Business investment may help bolster manufacturing.
The job growth is expected as companies replace aging equipment, take advantage of government incentives, seek energy savings and rediscover that it makes sense to produce some products, such as ovens and construction machinery, at home rather than shipping them long distances. A new tax break, approved by Congress in December, is expected to further stimulate investment by letting companies deduct from taxable income 100% of certain types of investments in 2011.
Whirlpool Corp., which has 39 factories world-wide, including nine in the U.S., had a tough decision to make last year. Parts of its oven and cooktop factory complex in Cleveland, Tenn., are more than 100 years old. The labyrinthine layout of the plant, built on a slope and cobbled together over the past century, requires a fleet of more than 100 forklifts to shuttle products along ramps connecting 13 different levels. Temperatures sometimes top 100 degrees inside the plant, which has no air conditioning. Alan Holaday, who heads North American manufacturing for Whirlpool, calls the plant “an industrial museum.”
Alex McMahan for The Wall Street Journal
Melissa Hayes and Brandon Epperson assemble an oven at the Whirlpool plant in Cleveland, Tenn., Tuesday.
One obvious option was to move production of the cooking appliances to Mexico, where Whirlpool already has several factories and where its South Korean rivals make some of their cooking products. But, after months of study, Whirlpool decided in mid-2010 to spend $120 million on a new plant in Cleveland, a few miles from the old one, in what will be the company’s first new U.S. factory since the mid-1990s. Whirlpool projects that its work force in Cleveland will grow to 1,630 within about two years from 1,500 now as production increases.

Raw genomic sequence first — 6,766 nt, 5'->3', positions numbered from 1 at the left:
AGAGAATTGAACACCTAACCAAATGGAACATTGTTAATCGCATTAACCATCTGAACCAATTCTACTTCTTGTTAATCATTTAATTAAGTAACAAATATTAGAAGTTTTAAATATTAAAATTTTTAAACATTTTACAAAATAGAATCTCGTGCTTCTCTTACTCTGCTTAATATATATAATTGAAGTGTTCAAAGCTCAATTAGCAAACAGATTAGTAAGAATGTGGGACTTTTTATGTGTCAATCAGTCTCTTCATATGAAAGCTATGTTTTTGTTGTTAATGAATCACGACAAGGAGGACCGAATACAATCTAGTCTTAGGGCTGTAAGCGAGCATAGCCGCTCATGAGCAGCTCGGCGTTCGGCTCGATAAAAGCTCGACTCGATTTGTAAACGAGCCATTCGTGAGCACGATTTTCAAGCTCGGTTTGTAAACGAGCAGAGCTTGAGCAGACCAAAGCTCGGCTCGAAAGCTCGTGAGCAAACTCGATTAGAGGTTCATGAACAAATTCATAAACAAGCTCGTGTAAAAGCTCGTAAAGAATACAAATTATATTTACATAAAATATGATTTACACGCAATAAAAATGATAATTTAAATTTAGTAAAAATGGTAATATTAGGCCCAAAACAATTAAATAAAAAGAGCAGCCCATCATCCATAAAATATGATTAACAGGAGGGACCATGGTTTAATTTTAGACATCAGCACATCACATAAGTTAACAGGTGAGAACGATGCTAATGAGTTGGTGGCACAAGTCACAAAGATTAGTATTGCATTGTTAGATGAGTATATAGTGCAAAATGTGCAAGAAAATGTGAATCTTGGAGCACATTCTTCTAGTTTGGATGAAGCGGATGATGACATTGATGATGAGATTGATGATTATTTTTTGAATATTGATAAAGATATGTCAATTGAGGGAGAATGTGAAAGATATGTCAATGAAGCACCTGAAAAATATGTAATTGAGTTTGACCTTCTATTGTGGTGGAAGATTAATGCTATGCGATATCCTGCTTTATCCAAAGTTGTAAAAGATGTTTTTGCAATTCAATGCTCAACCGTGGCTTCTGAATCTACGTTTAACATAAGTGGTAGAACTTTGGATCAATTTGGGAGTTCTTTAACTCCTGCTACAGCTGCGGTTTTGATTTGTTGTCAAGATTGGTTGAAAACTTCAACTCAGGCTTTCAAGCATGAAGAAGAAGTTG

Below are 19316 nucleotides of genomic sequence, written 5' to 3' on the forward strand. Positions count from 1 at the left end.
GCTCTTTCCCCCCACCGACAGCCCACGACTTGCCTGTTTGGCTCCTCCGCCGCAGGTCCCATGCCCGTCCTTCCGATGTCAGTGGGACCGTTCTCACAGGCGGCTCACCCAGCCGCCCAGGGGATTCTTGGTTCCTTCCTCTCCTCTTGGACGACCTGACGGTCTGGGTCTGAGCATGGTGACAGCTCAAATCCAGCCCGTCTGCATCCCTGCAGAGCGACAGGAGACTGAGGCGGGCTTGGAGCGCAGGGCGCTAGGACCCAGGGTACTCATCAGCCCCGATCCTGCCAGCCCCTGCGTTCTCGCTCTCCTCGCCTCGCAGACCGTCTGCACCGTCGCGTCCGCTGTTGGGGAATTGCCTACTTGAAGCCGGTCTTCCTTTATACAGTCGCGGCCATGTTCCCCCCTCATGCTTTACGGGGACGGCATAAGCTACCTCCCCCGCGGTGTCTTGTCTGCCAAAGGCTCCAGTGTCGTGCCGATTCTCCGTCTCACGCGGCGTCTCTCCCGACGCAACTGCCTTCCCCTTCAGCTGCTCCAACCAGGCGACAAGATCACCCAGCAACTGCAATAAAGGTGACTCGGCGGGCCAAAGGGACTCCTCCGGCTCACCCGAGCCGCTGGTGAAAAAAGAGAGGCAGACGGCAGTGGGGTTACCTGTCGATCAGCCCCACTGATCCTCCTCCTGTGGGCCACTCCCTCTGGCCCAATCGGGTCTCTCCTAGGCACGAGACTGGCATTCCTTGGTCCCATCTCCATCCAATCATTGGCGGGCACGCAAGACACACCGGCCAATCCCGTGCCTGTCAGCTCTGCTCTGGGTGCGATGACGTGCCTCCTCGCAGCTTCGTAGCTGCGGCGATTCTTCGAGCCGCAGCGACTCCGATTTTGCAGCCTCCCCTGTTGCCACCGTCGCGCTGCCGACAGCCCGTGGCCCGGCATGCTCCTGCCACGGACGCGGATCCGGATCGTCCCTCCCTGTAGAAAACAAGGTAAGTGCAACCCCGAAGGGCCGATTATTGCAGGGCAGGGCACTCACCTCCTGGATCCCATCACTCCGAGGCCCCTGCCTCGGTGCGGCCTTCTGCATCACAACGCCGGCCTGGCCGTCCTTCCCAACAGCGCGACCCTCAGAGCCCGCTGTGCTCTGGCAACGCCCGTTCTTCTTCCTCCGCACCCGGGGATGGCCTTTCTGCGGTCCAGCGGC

Although labor costs would be lower in Mexico, Whirlpool found lots of reasons to stay in the Cleveland area. It already had a trained work force there and wouldn’t need to pay severance costs. Freight costs would be lower since most of the plant’s products are sold in the U.S. Tennessee also looked safer than Mexico, which has been beset with drug-related violence. And state and local governments were willing to kick in about $30 million of incentives—including grants and property tax breaks—if Whirlpool stayed in the area. Most of the new jobs at the Whirlpool plant will be for assemblers, a spokeswoman said.